And at least with the boring ones you can sign out, or keep it going in the background while you get on with some work. :-)

Not all webinars are the same and I wouldn't be without them.

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By mbee1
04th Aug 2017 11:20

They're useful if, like us, you're a practice in a small market town and have a trek to a city to attend a course in person. Yes they can be dull and boring or are just a sales pitch but you can be choosy about the ones you watch and can watch them when you want.

There's always the advantage that, if it isn't what you thought it was going to be, it's easy to press the top right hand "X" and leave rather than the embarrassment of walking out mid talk.

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04th Aug 2017 11:36

Agreed webinars are terrible things. God send for those that don't like interacting with other people - and there are many out their! However I would much rather spend time with real people at a course despite the travel hassles that can crop up.

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to paulgrca.net
07th Aug 2017 09:40

Thety're better than nothing and they're sometimes the only option for a specialist course. But I'd rather be there having a day out.

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04th Aug 2017 11:38

I've just launched a webinar on how to choose webinars if anyone is interested.........

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By Locutus
04th Aug 2017 13:18

I actually quite like webinars as a medium. You can do it at any time and don't need to lose valuable time in your working week.

Sure, you get good ones and bad ones, like all courses. And it is true that some companies offering free webinars *cough* Iris are little more than sales pitches, but the proper ones seem fine to me.

You say "I frequently find I have zoned out (gone to sleep) and missed a chunk" [of a webinar]

I can't remember how many times that has happened to me in a face-to-face course. At least with a webinar, you can rewind, which I have frequently done.

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07th Aug 2017 09:24

Interesting discussion. I too have been caught out by webinars that were oversold in the past - and I also dislike the 'Every accountant MUST [do something]' promos.

I much prefer speaking live to a group of accountants when proving tips and tricks to get more out of your practice, or how to stand out from your competitors. The challenge is reaching enough people in one venue and keeping the venue costs down.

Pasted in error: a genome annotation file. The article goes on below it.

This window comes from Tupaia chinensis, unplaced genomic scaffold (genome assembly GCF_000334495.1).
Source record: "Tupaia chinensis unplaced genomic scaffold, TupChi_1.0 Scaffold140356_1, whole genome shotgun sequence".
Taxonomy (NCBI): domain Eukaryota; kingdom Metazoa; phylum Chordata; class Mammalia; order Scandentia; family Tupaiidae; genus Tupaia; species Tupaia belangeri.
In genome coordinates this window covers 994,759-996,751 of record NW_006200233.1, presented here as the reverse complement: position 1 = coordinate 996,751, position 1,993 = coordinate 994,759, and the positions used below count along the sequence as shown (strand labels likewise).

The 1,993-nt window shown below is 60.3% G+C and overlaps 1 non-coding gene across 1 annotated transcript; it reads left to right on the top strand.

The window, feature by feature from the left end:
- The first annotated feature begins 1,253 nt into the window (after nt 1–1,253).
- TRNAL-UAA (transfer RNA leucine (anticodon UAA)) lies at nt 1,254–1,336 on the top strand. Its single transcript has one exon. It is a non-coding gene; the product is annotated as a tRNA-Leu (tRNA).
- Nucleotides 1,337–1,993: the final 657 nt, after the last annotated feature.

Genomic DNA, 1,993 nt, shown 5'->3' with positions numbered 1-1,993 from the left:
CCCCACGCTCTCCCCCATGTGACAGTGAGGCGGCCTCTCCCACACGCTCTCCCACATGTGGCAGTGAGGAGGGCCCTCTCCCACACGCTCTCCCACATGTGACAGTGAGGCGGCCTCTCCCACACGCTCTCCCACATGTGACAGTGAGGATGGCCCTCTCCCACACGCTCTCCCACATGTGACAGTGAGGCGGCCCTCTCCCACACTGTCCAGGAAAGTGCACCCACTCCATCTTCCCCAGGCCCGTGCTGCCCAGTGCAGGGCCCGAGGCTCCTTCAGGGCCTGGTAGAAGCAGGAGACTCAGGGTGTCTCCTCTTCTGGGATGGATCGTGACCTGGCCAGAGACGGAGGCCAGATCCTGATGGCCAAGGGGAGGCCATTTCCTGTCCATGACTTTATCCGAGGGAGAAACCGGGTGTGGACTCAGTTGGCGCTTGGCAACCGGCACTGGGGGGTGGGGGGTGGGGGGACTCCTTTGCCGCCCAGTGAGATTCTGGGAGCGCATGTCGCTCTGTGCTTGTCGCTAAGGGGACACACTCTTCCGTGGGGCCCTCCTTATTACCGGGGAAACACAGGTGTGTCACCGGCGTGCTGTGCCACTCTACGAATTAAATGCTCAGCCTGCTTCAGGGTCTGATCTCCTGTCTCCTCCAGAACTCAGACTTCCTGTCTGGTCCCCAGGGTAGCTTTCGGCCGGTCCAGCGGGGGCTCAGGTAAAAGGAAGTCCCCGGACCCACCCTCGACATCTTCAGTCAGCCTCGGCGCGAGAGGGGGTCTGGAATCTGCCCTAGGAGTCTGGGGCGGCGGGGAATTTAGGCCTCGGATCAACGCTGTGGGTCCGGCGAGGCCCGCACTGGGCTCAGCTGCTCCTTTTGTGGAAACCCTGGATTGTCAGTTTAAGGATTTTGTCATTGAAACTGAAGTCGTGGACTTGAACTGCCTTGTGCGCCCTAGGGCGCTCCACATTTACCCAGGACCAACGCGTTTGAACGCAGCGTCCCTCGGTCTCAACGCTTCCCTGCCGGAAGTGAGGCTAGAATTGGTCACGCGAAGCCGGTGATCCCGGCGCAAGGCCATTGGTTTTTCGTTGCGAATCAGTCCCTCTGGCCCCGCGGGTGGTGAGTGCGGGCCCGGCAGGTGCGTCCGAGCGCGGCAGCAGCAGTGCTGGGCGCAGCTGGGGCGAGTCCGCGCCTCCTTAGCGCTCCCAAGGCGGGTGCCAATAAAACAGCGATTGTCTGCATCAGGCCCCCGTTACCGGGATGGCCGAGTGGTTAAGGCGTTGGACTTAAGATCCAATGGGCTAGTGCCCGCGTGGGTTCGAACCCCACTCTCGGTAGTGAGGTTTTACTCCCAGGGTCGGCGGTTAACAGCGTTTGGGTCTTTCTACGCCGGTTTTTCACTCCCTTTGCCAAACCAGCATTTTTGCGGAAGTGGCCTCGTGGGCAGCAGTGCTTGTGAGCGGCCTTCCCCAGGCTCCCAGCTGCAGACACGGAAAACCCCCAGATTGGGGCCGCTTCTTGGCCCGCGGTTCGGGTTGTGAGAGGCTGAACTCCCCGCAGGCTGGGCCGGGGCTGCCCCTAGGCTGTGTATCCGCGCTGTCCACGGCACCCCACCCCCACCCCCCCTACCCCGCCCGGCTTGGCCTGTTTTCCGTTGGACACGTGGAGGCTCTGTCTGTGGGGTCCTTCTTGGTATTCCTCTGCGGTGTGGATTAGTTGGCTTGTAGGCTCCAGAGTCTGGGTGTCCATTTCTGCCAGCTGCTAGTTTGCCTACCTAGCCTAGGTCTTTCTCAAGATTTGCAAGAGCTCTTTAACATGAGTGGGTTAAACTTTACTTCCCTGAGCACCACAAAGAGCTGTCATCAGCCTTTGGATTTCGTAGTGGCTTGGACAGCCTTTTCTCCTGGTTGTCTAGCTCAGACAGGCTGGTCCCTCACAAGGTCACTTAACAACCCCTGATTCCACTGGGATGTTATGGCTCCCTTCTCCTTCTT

I run a monthly webinar programme for sole practitioners precisely because of the benefits of this approach. Convenience, no travel, watch live or later, direct interaction with and access to the speaker, ongoing programme of advice and insights to help you breakthrough to greater success.

Just as with live events though, I cannot wave a magic wand. Participants have to commit to take action themselves if they want things to change. This is why I also encourage 'homework' and offer worksheets, guides and checklists too.

Webinars are not for everyone of course. And the over sold ones with little valuable content, may put off some audiences. That's a shame.

But I wouldn't write-off the concept just because some presenters get it wrong. That's the same as writing off all live CPD events because some speakers fail to deliver value. It's always worth treating each presenter individually.

Mark Lee
www.bookmarklee.co.uk/savvy

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By Alex_T
08th Aug 2017 10:59

I think webinars have their place and I don't particularly mind them. There is no doubt some are better than others but then again you could say the same for some classroom type presentations. It's all about the presenter IMO. A good presenter should be capable of making a webinar or classroom style presentation engaging.